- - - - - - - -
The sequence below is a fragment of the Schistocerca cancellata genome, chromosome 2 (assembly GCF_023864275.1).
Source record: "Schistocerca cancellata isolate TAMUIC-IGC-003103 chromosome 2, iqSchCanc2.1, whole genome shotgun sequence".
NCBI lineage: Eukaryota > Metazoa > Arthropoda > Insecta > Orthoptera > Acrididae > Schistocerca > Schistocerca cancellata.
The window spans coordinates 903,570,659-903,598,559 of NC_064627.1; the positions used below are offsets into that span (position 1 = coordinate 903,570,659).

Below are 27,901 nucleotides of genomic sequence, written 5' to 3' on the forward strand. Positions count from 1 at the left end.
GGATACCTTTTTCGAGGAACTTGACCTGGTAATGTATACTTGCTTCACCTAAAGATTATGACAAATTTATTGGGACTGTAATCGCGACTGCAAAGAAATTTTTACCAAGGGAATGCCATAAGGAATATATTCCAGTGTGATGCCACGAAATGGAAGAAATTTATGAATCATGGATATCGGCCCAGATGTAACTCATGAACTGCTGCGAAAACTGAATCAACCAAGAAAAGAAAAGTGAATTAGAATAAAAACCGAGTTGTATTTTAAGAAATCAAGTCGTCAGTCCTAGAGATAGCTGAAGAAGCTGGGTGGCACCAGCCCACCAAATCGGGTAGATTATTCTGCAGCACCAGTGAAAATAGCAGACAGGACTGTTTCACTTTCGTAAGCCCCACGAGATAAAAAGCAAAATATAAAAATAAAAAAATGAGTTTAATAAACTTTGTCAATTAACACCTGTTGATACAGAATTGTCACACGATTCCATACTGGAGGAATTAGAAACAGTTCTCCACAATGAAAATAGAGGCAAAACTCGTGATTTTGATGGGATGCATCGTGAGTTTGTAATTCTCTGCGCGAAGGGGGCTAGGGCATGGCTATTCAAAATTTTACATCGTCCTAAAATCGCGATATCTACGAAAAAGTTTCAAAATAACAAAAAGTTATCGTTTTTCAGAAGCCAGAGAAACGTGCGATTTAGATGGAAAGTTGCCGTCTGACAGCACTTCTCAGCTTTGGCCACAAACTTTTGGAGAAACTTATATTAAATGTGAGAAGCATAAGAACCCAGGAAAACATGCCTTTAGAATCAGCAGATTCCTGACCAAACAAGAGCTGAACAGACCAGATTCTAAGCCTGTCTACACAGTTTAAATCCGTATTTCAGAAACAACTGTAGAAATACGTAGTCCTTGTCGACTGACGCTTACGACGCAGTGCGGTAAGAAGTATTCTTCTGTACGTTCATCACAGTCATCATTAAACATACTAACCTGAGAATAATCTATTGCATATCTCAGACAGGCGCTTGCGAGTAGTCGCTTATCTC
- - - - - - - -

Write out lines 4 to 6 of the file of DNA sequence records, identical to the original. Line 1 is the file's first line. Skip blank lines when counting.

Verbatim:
The window spans coordinates 903,570,659-903,598,559 of NC_064627.1; the positions used below are offsets into that span (position 1 = coordinate 903,570,659).

Below are 27,901 nucleotides of genomic sequence, written 5' to 3' on the forward strand. Positions count from 1 at the left end.
GGATACCTTTTTCGAGGAACTTGACCTGGTAATGTATACTTGCTTCACCTAAAGATTATGACAAATTTATTGGGACTGTAATCGCGACTGCAAAGAAATTTTTACCAAGGGAATGCCATAAGGAATATATTCCAGTGTGATGCCACGAAATGGAAGAAATTTATGAATCATGGATATCGGCCCAGATGTAACTCATGAACTGCTGCGAAAACTGAATCAACCAAGAAAAGAAAAGTGAATTAGAATAAAAACCGAGTTGTATTTTAAGAAATCAAGTCGTCAGTCCTAGAGATAGCTGAAGAAGCTGGGTGGCACCAGCCCACCAAATCGGGTAGATTATTCTGCAGCACCAGTGAAAATAGCAGACAGGACTGTTTCACTTTCGTAAGCCCCACGAGATAAAAAGCAAAATATAAAAATAAAAAAATGAGTTTAATAAACTTTGTCAATTAACACCTGTTGATACAGAATTGTCACACGATTCCATACTGGAGGAATTAGAAACAGTTCTCCACAATGAAAATAGAGGCAAAACTCGTGATTTTGATGGGATGCATCGTGAGTTTGTAATTCTCTGCGCGAAGGGGGCTAGGGCATGGCTATTCAAAATTTTACATCGTCCTAAAATCGCGATATCTACGAAAAAGTTTCAAAATAACAAAAAGTTATCGTTTTTCAGAAGCCAGAGAAACGTGCGATTTAGATGGAAAGTTGCCGTCTGACAGCACTTCTCAGCTTTGGCCACAAACTTTTGGAGAAACTTATATTAAATGTGAGAAGCATAAGAACCCAGGAAAACATGCCTTTAGAATCAGCAGATTCCTGACCAAACAAGAGCTGAACAGACCAGATTCTAAGCCTGTCTACACAGTTTAAATCCGTATTTCAGAAACAACTGTAGAAATACGTAGTCCTTGTCGACTGACGCTTACGACGCAGTGCGGTAAGAAGTATTCTTCTGTACGTTCATCACAGTCATCATTAAACATACTAACCTGAGAATAATCTATTGCATATCTCAGACAGGCGCTTGCGAGTAGTCGCTTATCTC